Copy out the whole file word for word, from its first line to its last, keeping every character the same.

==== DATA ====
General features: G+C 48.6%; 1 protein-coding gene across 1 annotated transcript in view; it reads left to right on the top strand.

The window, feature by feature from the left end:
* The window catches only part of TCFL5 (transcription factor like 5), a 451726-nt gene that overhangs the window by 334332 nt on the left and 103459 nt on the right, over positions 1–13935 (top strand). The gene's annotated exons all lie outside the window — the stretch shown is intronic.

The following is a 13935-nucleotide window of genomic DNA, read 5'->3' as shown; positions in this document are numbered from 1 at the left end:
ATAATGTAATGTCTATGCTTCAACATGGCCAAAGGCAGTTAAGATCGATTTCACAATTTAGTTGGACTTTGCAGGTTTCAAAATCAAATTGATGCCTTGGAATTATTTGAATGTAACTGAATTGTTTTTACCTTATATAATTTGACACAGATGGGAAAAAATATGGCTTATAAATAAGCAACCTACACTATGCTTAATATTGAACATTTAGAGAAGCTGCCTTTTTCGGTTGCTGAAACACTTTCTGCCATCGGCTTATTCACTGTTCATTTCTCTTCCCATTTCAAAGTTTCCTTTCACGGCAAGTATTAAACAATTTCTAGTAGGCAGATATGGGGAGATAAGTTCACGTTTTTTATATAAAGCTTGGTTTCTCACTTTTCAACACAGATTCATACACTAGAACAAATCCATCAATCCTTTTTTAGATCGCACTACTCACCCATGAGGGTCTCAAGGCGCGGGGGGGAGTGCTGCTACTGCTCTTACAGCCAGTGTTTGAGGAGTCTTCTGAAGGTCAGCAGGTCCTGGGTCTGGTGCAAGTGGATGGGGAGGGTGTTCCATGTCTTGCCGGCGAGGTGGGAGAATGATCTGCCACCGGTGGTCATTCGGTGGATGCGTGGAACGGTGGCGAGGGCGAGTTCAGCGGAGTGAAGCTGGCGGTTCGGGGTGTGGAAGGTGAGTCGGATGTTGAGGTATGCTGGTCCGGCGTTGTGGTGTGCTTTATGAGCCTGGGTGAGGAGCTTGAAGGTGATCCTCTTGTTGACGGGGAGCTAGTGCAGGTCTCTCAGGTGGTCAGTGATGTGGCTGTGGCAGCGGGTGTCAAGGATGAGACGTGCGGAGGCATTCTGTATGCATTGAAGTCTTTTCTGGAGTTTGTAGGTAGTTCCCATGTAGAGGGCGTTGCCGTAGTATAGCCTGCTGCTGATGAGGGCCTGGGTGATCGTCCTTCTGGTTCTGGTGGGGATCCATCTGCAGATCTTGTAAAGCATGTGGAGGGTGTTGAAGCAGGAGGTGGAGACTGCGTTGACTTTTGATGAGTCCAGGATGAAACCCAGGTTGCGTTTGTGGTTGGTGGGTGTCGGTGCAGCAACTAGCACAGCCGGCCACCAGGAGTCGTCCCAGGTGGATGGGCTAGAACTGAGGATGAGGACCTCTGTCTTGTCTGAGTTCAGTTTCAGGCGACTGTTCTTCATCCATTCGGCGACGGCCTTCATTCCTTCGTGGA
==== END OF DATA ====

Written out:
General features: G+C 48.6%; 1 protein-coding gene across 1 annotated transcript in view; it reads left to right on the top strand.

The window, feature by feature from the left end:
* The window catches only part of TCFL5 (transcription factor like 5), a 451726-nt gene that overhangs the window by 334332 nt on the left and 103459 nt on the right, over positions 1–13935 (top strand). The gene's annotated exons all lie outside the window — the stretch shown is intronic.

The following is a 13935-nucleotide window of genomic DNA, read 5'->3' as shown; positions in this document are numbered from 1 at the left end:
ATAATGTAATGTCTATGCTTCAACATGGCCAAAGGCAGTTAAGATCGATTTCACAATTTAGTTGGACTTTGCAGGTTTCAAAATCAAATTGATGCCTTGGAATTATTTGAATGTAACTGAATTGTTTTTACCTTATATAATTTGACACAGATGGGAAAAAATATGGCTTATAAATAAGCAACCTACACTATGCTTAATATTGAACATTTAGAGAAGCTGCCTTTTTCGGTTGCTGAAACACTTTCTGCCATCGGCTTATTCACTGTTCATTTCTCTTCCCATTTCAAAGTTTCCTTTCACGGCAAGTATTAAACAATTTCTAGTAGGCAGATATGGGGAGATAAGTTCACGTTTTTTATATAAAGCTTGGTTTCTCACTTTTCAACACAGATTCATACACTAGAACAAATCCATCAATCCTTTTTTAGATCGCACTACTCACCCATGAGGGTCTCAAGGCGCGGGGGGGAGTGCTGCTACTGCTCTTACAGCCAGTGTTTGAGGAGTCTTCTGAAGGTCAGCAGGTCCTGGGTCTGGTGCAAGTGGATGGGGAGGGTGTTCCATGTCTTGCCGGCGAGGTGGGAGAATGATCTGCCACCGGTGGTCATTCGGTGGATGCGTGGAACGGTGGCGAGGGCGAGTTCAGCGGAGTGAAGCTGGCGGTTCGGGGTGTGGAAGGTGAGTCGGATGTTGAGGTATGCTGGTCCGGCGTTGTGGTGTGCTTTATGAGCCTGGGTGAGGAGCTTGAAGGTGATCCTCTTGTTGACGGGGAGCTAGTGCAGGTCTCTCAGGTGGTCAGTGATGTGGCTGTGGCAGCGGGTGTCAAGGATGAGACGTGCGGAGGCATTCTGTATGCATTGAAGTCTTTTCTGGAGTTTGTAGGTAGTTCCCATGTAGAGGGCGTTGCCGTAGTATAGCCTGCTGCTGATGAGGGCCTGGGTGATCGTCCTTCTGGTTCTGGTGGGGATCCATCTGCAGATCTTGTAAAGCATGTGGAGGGTGTTGAAGCAGGAGGTGGAGACTGCGTTGACTTTTGATGAGTCCAGGATGAAACCCAGGTTGCGTTTGTGGTTGGTGGGTGTCGGTGCAGCAACTAGCACAGCCGGCCACCAGGAGTCGTCCCAGGTGGATGGGCTAGAACTGAGGATGAGGACCTCTGTCTTGTCTGAGTTCAGTTTCAGGCGACTGTTCTTCATCCATTCGGCGACGGCCTTCATTCCTTCGTGGA